Port Townsend looks to cover shortfall on regional stormwater pond

Public Works: Project could be done by summer

PORT TOWNSEND — City officials are considering a shift of public infrastructure funds to cover a shortfall for a regional stormwater facility.

Construction of an infiltration pond off Mill Road just north of the Larry Scott Trail would provide the opportunity for commercial growth between Howard and Rainier streets in Port Townsend, where a subarea plan was approved last year, interim Public Works director David Peterson said.

Public Infrastructure Fund

But the City Council would need to approve a request to approach Jefferson County’s Public Infrastructure Fund board to move $300,000 from a separate project that no longer is a high priority, Peterson said Monday during a council workshop.

It’s the best option for stormwater runoff with new development due to hard-pan soils off Rainier Street, Peterson said.

“The idea was conceived because the last remaining commercial properties in the city have very impermeable soils,” he said.

A pipeline would extend from an existing stormwater retention pond off Evans Vista to the proposed area, which would be outside of city limits in unincorporated Jefferson County, Peterson said.

The project has been in the works for the past five years, with $1.2 million of the total $1.36 million coming from a state Department of Commerce grant through the Community Economic Revitalization Board (CERB).

In today’s dollars, the city is about $210,000 short of a projected $1.57 million cost, Peterson said.

Shift $300,000

If council approves Tuesday — city offices will be closed in observance of Presidents’ Day on Monday — Peterson could apply to the county’s Public Infrastructure Fund (PIF) board next week.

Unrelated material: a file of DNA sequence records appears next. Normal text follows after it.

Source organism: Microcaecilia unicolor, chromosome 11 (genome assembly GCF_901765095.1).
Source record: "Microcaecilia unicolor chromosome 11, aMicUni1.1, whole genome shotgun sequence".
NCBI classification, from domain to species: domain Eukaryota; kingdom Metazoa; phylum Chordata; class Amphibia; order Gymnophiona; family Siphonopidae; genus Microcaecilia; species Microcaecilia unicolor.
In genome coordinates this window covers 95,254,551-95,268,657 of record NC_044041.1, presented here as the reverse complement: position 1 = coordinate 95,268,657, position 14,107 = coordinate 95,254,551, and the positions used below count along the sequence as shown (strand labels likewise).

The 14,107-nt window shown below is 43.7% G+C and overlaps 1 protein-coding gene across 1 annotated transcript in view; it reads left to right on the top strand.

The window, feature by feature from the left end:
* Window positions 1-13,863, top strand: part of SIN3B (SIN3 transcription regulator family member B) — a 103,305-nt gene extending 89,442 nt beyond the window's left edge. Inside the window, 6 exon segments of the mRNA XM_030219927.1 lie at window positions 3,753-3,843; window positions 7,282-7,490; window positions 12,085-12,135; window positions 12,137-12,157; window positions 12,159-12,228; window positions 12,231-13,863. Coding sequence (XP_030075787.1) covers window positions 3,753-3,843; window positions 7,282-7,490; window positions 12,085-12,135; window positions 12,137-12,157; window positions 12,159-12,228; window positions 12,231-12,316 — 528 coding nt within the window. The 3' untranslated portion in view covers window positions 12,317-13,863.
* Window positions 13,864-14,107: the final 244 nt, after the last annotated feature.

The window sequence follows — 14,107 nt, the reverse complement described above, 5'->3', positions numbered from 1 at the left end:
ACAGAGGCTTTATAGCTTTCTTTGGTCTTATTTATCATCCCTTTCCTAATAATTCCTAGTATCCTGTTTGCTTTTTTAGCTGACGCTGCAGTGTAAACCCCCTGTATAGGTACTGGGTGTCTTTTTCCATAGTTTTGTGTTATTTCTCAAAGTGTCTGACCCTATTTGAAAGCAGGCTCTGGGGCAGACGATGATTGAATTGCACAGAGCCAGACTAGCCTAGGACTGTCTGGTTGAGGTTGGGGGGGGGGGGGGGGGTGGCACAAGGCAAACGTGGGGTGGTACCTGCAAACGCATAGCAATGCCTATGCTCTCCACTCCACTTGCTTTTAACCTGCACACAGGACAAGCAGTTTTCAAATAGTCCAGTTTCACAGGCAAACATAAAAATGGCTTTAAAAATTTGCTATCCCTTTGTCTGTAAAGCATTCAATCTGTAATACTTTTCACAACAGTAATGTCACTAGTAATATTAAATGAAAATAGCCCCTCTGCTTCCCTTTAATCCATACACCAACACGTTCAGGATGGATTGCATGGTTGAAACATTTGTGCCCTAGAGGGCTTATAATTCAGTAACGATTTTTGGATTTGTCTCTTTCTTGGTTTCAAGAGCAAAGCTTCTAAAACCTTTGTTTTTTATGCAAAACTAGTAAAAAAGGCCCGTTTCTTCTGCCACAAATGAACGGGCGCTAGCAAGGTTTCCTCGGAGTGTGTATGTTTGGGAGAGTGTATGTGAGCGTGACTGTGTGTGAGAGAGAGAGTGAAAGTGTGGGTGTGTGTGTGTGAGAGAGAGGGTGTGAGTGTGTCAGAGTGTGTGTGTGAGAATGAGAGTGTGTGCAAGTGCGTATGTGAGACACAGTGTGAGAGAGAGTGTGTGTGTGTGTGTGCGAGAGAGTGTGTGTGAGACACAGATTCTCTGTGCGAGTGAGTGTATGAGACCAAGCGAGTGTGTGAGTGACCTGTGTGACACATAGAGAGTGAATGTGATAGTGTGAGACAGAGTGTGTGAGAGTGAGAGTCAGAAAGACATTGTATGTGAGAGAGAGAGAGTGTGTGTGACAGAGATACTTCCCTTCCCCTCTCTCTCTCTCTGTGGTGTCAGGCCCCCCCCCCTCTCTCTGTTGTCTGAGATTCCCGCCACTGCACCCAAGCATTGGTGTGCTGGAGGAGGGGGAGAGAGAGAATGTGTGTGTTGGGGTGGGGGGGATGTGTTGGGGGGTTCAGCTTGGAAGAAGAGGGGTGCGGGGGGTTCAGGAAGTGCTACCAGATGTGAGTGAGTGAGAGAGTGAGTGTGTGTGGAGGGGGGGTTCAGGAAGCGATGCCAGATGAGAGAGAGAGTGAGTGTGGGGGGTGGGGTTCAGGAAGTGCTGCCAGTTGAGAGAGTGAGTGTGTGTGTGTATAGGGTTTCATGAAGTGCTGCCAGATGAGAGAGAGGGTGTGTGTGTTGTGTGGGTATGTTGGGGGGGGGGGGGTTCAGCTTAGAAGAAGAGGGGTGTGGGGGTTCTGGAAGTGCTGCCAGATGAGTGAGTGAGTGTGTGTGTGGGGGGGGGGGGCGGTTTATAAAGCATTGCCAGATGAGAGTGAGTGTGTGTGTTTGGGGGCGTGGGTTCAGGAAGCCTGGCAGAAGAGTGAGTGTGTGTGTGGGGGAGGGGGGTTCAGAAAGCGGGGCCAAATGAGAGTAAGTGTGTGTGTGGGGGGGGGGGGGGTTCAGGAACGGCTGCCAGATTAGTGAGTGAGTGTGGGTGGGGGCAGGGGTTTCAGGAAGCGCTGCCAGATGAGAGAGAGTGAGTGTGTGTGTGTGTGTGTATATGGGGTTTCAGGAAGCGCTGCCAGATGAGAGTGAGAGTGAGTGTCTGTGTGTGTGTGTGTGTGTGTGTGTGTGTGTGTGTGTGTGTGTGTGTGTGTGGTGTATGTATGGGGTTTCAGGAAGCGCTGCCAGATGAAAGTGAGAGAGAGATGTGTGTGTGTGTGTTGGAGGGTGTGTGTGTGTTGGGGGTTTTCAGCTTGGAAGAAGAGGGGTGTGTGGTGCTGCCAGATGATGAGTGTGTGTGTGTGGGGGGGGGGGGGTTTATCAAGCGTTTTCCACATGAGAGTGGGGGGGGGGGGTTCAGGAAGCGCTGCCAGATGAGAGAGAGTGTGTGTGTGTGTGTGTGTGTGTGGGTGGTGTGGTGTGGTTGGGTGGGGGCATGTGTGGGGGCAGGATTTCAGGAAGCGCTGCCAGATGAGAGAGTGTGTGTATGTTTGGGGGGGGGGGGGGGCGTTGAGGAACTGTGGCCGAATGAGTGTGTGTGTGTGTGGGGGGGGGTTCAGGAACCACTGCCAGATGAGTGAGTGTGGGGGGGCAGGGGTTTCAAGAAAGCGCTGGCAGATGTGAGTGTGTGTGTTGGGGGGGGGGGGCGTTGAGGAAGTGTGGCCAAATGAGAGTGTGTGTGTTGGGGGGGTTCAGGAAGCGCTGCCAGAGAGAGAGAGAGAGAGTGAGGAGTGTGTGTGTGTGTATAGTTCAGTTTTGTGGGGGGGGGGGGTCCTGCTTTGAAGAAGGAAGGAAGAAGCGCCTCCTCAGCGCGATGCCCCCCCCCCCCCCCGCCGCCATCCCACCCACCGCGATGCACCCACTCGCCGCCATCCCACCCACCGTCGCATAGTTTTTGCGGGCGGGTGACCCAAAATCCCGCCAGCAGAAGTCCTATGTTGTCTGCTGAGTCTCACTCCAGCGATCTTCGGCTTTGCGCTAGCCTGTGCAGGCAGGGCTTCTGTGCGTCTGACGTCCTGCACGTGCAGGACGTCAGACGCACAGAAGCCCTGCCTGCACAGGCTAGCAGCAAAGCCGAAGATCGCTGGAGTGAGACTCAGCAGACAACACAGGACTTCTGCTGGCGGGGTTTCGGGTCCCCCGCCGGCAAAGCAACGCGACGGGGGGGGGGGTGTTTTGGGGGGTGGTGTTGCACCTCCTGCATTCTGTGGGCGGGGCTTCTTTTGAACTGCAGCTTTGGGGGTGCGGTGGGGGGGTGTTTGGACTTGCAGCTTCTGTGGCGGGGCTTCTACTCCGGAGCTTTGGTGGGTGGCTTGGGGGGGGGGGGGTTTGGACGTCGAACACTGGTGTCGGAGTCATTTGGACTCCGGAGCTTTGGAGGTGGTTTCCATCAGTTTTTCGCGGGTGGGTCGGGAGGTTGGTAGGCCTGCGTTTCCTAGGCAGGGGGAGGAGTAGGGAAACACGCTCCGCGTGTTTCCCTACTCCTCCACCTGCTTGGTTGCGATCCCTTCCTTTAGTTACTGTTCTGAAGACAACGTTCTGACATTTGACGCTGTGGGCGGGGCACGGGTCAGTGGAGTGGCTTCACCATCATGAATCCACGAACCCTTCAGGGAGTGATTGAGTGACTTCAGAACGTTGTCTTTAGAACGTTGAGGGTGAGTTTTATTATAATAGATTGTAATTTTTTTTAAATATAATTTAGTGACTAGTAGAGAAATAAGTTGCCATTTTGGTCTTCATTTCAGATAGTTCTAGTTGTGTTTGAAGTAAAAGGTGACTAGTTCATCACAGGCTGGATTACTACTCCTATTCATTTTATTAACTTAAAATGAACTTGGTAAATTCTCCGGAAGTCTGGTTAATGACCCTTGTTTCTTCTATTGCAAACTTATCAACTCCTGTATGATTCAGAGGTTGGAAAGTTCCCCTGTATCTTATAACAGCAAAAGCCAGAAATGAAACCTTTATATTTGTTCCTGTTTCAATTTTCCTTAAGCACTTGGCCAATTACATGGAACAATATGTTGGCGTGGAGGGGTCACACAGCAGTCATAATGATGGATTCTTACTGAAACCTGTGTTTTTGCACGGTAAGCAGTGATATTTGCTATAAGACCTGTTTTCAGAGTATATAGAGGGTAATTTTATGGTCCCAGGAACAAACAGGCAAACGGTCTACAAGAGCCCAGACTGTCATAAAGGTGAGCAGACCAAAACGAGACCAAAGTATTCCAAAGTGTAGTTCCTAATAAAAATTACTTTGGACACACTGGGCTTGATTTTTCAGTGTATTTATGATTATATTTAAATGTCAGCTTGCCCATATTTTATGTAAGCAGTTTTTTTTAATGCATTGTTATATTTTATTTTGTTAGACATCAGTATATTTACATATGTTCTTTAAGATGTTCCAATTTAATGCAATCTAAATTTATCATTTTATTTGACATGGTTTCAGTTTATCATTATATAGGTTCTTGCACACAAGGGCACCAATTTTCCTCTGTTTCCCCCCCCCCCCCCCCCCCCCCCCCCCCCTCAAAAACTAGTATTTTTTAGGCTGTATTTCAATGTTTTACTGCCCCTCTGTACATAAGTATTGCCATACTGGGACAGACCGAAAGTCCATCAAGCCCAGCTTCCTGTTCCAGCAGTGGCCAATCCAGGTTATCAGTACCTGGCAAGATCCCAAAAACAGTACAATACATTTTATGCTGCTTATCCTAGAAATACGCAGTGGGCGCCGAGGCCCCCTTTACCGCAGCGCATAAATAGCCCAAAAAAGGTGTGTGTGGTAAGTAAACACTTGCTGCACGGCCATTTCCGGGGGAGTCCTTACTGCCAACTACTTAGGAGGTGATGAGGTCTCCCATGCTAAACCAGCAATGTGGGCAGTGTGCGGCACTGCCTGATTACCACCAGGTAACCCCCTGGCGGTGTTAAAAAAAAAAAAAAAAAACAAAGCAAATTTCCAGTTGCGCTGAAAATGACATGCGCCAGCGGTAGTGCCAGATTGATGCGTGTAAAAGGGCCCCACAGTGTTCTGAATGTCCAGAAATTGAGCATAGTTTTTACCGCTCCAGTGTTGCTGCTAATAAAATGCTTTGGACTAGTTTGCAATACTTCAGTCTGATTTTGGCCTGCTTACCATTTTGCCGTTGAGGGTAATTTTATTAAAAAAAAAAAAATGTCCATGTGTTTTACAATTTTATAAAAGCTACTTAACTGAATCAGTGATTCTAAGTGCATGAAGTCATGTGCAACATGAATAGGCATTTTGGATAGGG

The proposal would be to shift $300,000 in previously approved funds that were earmarked for development at Seventh and Rainier streets.

That was said to be the location where the Mount Townsend Creamery was going to expand its operations and become an anchor tenant of the new business district, but its owners announced plans last month to close due to ongoing maintenance costs.

Peterson said that’s why the project at Seventh and Rainier is no longer the top priority.

Deputy Mayor David Faber raised the point that the PIF board also would need to approve.

Use of those funds are required to show economic impact, Peterson said.

“I don’t think we’ll have a hard time demonstrating this would be a benefit to the PIF,” he said.

The city also has spent some of the funds from the CERB grant on the stormwater project — almost half, Peterson said — and council doesn’t want to abandon it.

“It would be pretty detrimental to pull the plug at this point in time,” Faber said.

If council and the PIF board approve, Peterson said the infiltration pond could be out to bid this spring and construction finished by the end of the summer.

Council member Owen Rowe asked about the proposed “aggressive marketing plan” for development in the Rainier Street area as the city has laid the foundation for growth with its subarea plan.

“Having infrastructure in place is a big one,” Peterson answered.


Jefferson County Managing Editor Brian McLean can be reached at 360-385-2335, ext. 6, or at bmclean@peninsuladailynews.com.

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